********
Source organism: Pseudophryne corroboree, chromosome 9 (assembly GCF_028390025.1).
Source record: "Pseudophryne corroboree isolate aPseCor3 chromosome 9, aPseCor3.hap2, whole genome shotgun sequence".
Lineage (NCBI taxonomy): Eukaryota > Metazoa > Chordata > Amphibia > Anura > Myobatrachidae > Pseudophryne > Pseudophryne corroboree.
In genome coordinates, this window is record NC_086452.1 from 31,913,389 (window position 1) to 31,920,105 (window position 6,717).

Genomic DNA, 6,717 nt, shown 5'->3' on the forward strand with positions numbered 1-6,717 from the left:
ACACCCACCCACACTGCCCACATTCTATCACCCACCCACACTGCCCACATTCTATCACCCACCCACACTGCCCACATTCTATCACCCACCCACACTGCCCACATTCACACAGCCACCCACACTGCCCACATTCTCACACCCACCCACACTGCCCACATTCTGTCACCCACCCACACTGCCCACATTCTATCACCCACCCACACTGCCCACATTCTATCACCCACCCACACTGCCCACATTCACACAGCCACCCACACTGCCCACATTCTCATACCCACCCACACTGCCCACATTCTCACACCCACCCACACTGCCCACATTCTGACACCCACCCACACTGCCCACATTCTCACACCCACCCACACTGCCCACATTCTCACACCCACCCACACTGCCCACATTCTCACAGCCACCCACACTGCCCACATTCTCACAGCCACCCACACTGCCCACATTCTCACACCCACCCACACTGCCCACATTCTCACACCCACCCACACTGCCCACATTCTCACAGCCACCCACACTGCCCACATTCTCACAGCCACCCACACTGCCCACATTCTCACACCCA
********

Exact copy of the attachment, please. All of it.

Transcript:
Source organism: Pseudophryne corroboree, chromosome 9 (assembly GCF_028390025.1).
Source record: "Pseudophryne corroboree isolate aPseCor3 chromosome 9, aPseCor3.hap2, whole genome shotgun sequence".
Lineage (NCBI taxonomy): Eukaryota > Metazoa > Chordata > Amphibia > Anura > Myobatrachidae > Pseudophryne > Pseudophryne corroboree.
In genome coordinates, this window is record NC_086452.1 from 31,913,389 (window position 1) to 31,920,105 (window position 6,717).

Genomic DNA, 6,717 nt, shown 5'->3' on the forward strand with positions numbered 1-6,717 from the left:
ACACCCACCCACACTGCCCACATTCTATCACCCACCCACACTGCCCACATTCTATCACCCACCCACACTGCCCACATTCTATCACCCACCCACACTGCCCACATTCACACAGCCACCCACACTGCCCACATTCTCACACCCACCCACACTGCCCACATTCTGTCACCCACCCACACTGCCCACATTCTATCACCCACCCACACTGCCCACATTCTATCACCCACCCACACTGCCCACATTCACACAGCCACCCACACTGCCCACATTCTCATACCCACCCACACTGCCCACATTCTCACACCCACCCACACTGCCCACATTCTGACACCCACCCACACTGCCCACATTCTCACACCCACCCACACTGCCCACATTCTCACACCCACCCACACTGCCCACATTCTCACAGCCACCCACACTGCCCACATTCTCACAGCCACCCACACTGCCCACATTCTCACACCCACCCACACTGCCCACATTCTCACACCCACCCACACTGCCCACATTCTCACAGCCACCCACACTGCCCACATTCTCACAGCCACCCACACTGCCCACATTCTCACACCCA